Students march through campus holding signs saying Say no to censorship and expression is a human right
Division of Student Affairs

Get Informed - Free Speech 101

“If there is a bedrock principle underlying the First Amendment, it is that the government may not prohibit the expression of an idea simply because society finds the idea itself offensive or disagreeable.”

-Justice William Brennan's opinion for the Court in the 1989 flag-burning decision Texas v. Johnson.

References - Further Reading

US Constitution

Free speech is a constitutionally-established right that has been consistently upheld by the highest courts in the United States. Scroll down to learn more about free speech and its exceptions, student expression and inclusion on campus, hate speech and more.

Speech is one of the freedoms protected by the First Amendment to the U.S. Constitution. The First Amendment to the U.S. Constitution protects free speech of members of the university community and their ability to speak on matters of public concern as private citizens:

Congress shall make no law respecting an establishment of religion, or prohibiting the free exercise thereof; or abridging the freedom of speech, or of the press; or of the right of the people peaceably to assemble, and to petition the Government for a redress of grievances.

Students march on campus The First Amendment to the U.S. Constitution protects free speech of members of the university community and their ability to speak on matters of public concern as private citizens. Through the Fourteenth Amendment of the Constitution, the First Amendment’s protections were made effective against governmental entities such as the state and public institutions of higher education.

The First Amendment protects not only speech, but also expressive activities. The types of expression that the courts have determined are expressive activities include kneeling for the natoinal anthem, flag-burning, burning draft cards, political cartoons, protest armbands, political buttons and slogans on T-shirts. As another example, during the second wave of the feminist movement in the 1960s, women burned their bras to protest gender inequality.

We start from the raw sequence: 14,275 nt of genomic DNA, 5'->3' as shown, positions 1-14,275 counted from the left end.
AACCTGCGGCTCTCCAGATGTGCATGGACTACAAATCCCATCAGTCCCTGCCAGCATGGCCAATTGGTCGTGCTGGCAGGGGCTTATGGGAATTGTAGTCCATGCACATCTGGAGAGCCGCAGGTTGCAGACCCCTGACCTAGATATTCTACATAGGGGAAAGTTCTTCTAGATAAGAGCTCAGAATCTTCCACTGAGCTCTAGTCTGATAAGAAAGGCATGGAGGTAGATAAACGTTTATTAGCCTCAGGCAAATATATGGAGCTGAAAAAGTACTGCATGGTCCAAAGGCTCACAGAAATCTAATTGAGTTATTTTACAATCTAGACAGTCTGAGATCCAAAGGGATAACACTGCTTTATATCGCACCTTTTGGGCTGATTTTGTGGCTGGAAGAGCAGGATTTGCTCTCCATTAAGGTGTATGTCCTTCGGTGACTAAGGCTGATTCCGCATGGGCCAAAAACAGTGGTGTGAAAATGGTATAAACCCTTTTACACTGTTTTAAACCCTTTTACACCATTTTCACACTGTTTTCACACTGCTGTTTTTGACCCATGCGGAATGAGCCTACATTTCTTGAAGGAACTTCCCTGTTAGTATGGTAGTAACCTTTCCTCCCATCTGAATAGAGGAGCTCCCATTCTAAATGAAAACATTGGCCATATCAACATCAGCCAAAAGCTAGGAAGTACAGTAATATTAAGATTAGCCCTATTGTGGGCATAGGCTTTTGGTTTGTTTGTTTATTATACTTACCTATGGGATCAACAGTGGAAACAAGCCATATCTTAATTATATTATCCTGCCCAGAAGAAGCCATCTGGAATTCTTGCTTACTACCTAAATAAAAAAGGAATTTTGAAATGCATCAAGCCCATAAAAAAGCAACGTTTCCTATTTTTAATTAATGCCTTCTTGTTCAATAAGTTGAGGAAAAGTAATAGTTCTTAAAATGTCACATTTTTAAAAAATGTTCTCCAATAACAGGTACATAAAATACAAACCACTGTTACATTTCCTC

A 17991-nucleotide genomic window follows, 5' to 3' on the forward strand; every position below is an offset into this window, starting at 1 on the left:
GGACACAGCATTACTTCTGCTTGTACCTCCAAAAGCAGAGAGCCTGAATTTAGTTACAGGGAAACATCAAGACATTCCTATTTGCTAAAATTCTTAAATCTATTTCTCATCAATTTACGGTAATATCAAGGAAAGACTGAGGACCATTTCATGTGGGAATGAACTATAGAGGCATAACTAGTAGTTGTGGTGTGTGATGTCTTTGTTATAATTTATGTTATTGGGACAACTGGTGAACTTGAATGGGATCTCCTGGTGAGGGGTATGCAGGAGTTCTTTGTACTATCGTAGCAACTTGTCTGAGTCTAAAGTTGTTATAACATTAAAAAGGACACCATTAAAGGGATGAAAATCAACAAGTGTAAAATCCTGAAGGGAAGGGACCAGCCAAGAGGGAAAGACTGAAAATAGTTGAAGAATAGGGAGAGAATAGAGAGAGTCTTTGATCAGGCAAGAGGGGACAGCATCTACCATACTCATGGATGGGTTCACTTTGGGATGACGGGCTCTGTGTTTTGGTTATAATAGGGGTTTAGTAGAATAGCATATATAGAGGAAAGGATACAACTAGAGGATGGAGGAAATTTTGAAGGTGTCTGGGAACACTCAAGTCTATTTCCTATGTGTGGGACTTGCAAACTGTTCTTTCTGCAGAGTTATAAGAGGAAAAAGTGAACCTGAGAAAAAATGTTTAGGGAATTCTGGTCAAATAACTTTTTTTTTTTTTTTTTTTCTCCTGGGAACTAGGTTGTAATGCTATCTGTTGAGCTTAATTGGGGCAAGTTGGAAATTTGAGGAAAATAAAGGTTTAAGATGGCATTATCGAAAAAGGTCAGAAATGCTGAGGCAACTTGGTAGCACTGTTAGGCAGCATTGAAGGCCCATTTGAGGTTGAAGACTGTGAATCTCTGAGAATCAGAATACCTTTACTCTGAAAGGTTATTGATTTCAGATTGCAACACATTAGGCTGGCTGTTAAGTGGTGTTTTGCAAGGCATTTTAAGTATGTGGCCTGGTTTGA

Speech involving issues of public concern, such as political and social matters, have the most protection. But while some activity — such as burning a cross — may be protected as First Amendment speech, it could nevertheless be subject to criminal prosecution, if it violates criminal laws that do not involve the content of the speech.

Protected Free Speech
  • Expressive activities
  • Written words
  • Verbal speech
  • Online posts
  • Yard signs
  • Flyers and handouts
  • Music, dance and other art
  • Clothing
Unprotected Free Speech

  • Severe harassment
  • Obscenity
  • Incitement to imminent lawless action
  • True threats

The courts determine on a case-by-case basis whether speech falls within one of these exceptions. When judging each case, the courts use high thresholds for what types of speech may be limited and lean towards finding most forms of expression to be protected, no matter how hateful or offensive it may be.

Why is Free Speech Important?

Students protest at CPP about the Spadra FarmOur First Amendment rights are something that set us apart from other countries and societies. There are many examples throughout our country’s history of how the protection of speech has helped important causes, movements and people when others tried to silence them. We have the right to express ourselves freely and take a stand for what we believe in without fear of censorship or punishment from authority.

Hate Speech

There is no exception for hate speech under the First Amendment, technically meaning that even hate speech is constitutionally protected. There is also no legal definition for hate speech, although it is understood to mean hurtful or offensive speech targeted towards a certain person or group.

The U.S. Supreme Court has maintained freedom of speech even when it goes to extremes to offend, as seen in these examples:

  • A Ku Klux Klansman’s racist, inflammatory speech at a Klan rally was held by the Supreme Court to fall within the protections of the First Amendment because it did not advocate imminent lawless action.
  • The Supreme Court upheld the decision to allow neo-Nazis to march in Skokie, Illinois, a town that, at the time, had the highest concentration of Holocaust survivors in the United States.
  • The Westboro Baptist Church’s pattern of attending military funerals and engaging in virulent anti-gay speech was held by the Supreme Court to be protected under the First Amendment.

Limits to Free Speech

Free Speech and Inclusion at CPP

Students march at CPP in support of DACACPP is committed to the freedom of expression and committed to the fostering of inclusive and welcoming learning environments on campus.

Free speech is powerful – it can inspire, motivate and lead to change and innovation. Depending on the message, it can also be extremely hurtful and hateful. Our speech could potentially have a negative effect on those around us, even though we have the right to free expression and even if we meant well with our intentions. With that, campus community members are encouraged to reflect on the impact their message can have.

When there is speech that may be considered offensive or wrong, the best solution is often more speech instead of less. Some may think it is easier to cancel or silence speakers, but students are always encouraged instead to form a better response and debate, refute or engage in civil conversation with opposing ideas.

Student Protests - Then and Now

Offensive Speech on Campus

Campus Speakers